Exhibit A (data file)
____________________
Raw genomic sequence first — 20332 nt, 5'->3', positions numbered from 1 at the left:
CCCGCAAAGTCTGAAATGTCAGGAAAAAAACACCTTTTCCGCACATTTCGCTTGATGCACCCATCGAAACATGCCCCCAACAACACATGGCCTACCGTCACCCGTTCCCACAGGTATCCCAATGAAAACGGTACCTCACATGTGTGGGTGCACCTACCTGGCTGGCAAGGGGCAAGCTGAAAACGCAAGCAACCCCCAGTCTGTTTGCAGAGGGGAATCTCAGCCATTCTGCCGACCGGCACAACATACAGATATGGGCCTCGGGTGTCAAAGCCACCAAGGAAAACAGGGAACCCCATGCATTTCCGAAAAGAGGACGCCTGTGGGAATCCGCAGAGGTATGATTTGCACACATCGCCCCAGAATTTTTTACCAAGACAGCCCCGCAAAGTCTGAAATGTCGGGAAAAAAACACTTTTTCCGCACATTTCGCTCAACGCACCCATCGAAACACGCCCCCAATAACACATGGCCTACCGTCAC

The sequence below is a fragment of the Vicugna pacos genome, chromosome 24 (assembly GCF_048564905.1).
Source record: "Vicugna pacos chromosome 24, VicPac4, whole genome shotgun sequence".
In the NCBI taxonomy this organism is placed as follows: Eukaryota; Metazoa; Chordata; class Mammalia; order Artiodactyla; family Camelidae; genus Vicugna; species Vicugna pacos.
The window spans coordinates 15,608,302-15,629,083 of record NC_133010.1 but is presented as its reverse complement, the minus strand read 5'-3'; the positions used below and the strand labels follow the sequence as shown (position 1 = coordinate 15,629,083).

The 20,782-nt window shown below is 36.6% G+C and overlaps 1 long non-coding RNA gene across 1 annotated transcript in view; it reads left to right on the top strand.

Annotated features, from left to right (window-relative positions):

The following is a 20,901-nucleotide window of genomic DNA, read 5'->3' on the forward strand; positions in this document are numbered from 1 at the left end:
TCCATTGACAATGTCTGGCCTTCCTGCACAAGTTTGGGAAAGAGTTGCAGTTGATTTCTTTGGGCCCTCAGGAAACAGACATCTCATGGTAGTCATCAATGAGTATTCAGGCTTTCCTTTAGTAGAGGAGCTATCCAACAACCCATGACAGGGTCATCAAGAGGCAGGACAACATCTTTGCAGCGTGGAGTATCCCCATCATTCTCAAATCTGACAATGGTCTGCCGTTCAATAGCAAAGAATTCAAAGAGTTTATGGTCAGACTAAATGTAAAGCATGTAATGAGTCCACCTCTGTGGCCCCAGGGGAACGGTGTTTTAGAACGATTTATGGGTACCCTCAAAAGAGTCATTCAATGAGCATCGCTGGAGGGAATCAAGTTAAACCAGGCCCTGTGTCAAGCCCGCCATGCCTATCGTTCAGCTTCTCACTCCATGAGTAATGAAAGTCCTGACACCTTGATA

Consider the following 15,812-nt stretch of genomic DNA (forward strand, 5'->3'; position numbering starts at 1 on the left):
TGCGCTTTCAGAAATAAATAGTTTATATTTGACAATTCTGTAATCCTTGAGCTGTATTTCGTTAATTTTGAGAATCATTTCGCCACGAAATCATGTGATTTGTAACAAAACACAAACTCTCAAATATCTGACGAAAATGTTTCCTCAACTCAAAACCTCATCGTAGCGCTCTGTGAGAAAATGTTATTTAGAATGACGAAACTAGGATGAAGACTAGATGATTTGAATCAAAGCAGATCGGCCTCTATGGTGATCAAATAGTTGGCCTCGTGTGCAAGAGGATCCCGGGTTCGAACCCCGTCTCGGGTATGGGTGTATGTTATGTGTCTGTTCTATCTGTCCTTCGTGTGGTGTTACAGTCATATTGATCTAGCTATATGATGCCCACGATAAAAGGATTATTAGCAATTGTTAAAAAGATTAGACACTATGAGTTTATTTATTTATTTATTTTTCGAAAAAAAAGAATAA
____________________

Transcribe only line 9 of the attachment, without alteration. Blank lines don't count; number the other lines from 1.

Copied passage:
The following is a 20,901-nucleotide window of genomic DNA, read 5'->3' on the forward strand; positions in this document are numbered from 1 at the left end: